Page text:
- Paperback: 512 pages
- Publisher: Princeton University Press; Reprint edition (September 20, 1993)
- Language: English
- ISBN-10: 0691000867
- ISBN-13: 978-0691000862
- Product Dimensions: 6.1 x 1.2 x 9.2 inches
- Shipping Weight: 1.8 pounds (View shipping rates and policies)
- Average Customer Review: 23 customer reviews
- Amazon Best Sellers Rank: #1,152,950 in Books (See Top 100 in Books)
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Egypt, Canaan, and Israel in Ancient Times Reprint Edition
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From Library Journal
Redford ( Akhenaten , LJ 11/1/84) presents a study of the political, cultural, and religious relationships among the peoples of Egypt, Assyria, and the Levant during the 3000 years from the Paleolithic period to the destruction of Jerusalem in 586 B.C. What distinguishes this study is the per spective of an Egyptologist who ap proaches the subject of ancient Egypt and Israel without the usual preconceptions and emphases found in the studies emanating from biblical studies scholars. Further, Redford highlights the dissimilarities and long-lasting distinctions between the disparate cultures which bordered the Sinaitic frontier, rather than stressing Egyptian origins of segments of Israelite cul ture frequently advanced by other Egyptologists. Highly recommended for research collections and for students and scholars of Near Eastern history and ar chaeology, ancient Egypt, and biblical studies.
- Paula I. Nielson, Loyola Mary mount Univ. Lib., Los Angeles
Copyright 1992 Reed Business Information, Inc. --This text refers to an out of print or unavailable edition of this title.
Winner of the 1993 Best Scholarly Book in Archaeology Award, Biblical Archaeological Society
"In the best Egyptological tradition. . . . This is a work written by a master in Near Eastern studies."--Jean-Pierre V.M. Herubel, Digest of Middle East Studies
"Attractively presents for the lay reader a wealth of research on the peoples and localities of ancient Palestine."--Journal of Palestine Studies
"In his ability to understand the fragmentary data of ancient history, and in constructive use of imagination, Redford has few equals in the field. . . . One of the finest histories of the ancient Near East."--The Times Literary Supplement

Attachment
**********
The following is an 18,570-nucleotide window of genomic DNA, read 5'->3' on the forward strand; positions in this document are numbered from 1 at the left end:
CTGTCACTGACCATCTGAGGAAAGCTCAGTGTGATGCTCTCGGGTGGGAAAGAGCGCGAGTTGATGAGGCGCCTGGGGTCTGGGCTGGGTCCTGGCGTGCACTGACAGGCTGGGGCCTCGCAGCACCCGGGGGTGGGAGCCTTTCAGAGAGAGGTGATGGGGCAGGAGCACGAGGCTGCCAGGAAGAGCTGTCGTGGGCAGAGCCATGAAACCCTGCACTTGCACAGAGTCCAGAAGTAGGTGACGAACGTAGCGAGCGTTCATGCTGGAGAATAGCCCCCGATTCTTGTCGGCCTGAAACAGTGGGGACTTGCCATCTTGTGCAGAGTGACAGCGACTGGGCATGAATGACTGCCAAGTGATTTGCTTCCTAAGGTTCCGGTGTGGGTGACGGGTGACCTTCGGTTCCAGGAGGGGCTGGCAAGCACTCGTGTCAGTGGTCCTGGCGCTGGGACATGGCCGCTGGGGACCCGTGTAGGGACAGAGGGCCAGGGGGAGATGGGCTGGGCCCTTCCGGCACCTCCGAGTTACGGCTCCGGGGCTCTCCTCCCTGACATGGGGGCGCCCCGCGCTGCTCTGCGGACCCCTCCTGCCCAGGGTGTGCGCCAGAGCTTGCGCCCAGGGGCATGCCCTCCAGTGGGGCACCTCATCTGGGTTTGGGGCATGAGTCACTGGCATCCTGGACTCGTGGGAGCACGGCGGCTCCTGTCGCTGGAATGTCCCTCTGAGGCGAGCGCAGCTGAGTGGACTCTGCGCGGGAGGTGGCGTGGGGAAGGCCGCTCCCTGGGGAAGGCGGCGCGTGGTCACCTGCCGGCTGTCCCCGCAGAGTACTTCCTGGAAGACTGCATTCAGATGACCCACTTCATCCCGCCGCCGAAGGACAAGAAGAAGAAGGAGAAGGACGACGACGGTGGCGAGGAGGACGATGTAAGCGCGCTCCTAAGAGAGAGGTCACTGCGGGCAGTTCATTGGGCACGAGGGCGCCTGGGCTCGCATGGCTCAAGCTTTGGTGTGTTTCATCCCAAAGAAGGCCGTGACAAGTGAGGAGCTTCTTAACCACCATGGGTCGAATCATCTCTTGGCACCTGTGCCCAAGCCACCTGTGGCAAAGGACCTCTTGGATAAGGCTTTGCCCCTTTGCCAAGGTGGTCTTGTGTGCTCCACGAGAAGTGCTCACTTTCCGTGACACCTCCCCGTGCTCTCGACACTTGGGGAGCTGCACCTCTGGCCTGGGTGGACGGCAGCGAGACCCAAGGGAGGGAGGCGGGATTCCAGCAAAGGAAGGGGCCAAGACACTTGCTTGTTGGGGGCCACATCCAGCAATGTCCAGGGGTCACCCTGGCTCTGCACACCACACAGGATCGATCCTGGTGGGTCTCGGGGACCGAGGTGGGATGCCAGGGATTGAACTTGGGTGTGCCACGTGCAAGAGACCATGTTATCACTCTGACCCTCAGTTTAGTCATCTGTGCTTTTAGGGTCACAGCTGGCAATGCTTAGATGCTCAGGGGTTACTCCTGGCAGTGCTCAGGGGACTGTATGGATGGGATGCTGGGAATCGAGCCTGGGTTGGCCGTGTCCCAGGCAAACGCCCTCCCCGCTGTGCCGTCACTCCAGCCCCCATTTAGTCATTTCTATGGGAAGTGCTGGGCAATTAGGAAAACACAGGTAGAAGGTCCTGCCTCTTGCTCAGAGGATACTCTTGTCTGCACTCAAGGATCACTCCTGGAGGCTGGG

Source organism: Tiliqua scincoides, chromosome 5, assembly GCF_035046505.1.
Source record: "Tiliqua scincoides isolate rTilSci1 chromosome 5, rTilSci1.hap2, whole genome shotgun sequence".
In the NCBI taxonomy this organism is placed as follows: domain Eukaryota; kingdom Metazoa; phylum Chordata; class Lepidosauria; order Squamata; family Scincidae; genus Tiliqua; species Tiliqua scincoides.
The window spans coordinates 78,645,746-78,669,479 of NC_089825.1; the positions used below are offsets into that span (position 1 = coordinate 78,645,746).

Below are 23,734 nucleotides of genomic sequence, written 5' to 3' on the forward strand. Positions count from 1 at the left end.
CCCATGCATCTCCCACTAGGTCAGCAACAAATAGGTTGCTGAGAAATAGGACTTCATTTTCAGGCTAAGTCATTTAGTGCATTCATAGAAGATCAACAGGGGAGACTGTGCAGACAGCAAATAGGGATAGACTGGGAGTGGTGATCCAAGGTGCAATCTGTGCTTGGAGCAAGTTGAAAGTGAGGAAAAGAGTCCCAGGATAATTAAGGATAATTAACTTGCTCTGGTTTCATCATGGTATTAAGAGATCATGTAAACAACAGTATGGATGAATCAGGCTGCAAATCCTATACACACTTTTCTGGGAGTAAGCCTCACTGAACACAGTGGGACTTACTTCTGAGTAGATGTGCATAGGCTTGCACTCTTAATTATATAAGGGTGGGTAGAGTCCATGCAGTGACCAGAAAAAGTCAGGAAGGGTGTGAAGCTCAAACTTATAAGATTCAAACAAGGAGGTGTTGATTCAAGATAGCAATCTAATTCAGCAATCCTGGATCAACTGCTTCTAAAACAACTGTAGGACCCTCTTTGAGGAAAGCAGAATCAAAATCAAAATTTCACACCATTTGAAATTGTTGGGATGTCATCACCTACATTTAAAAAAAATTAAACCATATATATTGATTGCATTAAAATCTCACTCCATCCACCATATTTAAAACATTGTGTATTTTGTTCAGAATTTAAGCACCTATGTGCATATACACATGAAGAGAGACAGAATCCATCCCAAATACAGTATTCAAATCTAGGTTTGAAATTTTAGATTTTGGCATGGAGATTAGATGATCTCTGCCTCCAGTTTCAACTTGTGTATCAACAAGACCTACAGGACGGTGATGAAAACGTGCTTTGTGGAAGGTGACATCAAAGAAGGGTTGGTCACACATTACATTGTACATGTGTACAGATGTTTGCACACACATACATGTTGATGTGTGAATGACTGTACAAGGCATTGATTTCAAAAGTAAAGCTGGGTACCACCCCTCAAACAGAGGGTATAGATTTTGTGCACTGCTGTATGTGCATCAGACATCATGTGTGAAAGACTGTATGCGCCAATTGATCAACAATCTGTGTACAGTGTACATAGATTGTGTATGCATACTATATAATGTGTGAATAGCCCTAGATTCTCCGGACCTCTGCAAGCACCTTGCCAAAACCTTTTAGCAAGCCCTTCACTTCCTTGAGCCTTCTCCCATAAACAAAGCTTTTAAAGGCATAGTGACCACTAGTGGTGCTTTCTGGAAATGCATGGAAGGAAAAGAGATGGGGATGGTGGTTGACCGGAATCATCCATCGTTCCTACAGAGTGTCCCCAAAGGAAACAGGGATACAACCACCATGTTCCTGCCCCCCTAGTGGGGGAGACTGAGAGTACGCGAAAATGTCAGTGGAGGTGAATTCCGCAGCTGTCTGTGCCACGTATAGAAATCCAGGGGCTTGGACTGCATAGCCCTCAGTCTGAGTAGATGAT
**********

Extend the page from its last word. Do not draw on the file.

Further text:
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Top customer reviews
I only gripe with the fact that Redford gets a little caustic when he addresses biblical studies, and gives off the impression that all or most biblical scholars are 'apologists' for the historicity of the biblical tradition. This is misleading and in some cases I would say unfair. His passion for his own field erupts through the pages at this point, as is evident, e.g., from the first-person pronouns (268 & 421, when the norm of self-reference everywhere else is 'the present author') and remarks such as: 'At least we can thank such writers for providing us with comic relief.' [n.113, p.310] I don't think he should have crossed so antipathic to a field he's not an expert in...then he would not have made a mistake such as: 'The absence of the Exodus tradition from early Biblical material should also be noted.' [n.76, p.410]; but then not long later: 'Despite the lateness and unreliability of the story in Exodus, no one can deny that the tradition of Israel's coming out of Egypt was one of long standing. It is found in early poetry (e.g., Exod. 15) and is constantly alluded to by the prophets.'  My guess for such a contradiction is that he wrote the footnote some distance prior to discovering and writing the fact of the latter (despite their spatial closeness in the text) and never emended his error. However, on most counts I agree with the points he's making about biblical literature.
I'll be holding on to this one.
* There are multiple trivial flaws in this book of the humorous kind, like the sentence (64) ending with a comma ['...and perhaps disease, With all this...']; or the sentence (213) being interrupted by a period when it should have been a comma ['In fact, in the schematized scenes of tribute bringing. Syrian ornamental vases often stand symbolically...']; or the curious 'J. J. Rowley' for the proper 'H. H. Rowley'. (n.11, p.260)
* Redford states: 'The patient and observant reader will have noted that, up to this point in our study, no mention has been made of Israel' (257). This is false (172 & 237)
* Redford cites his wife, Susan Redford, once in n.63, p.271.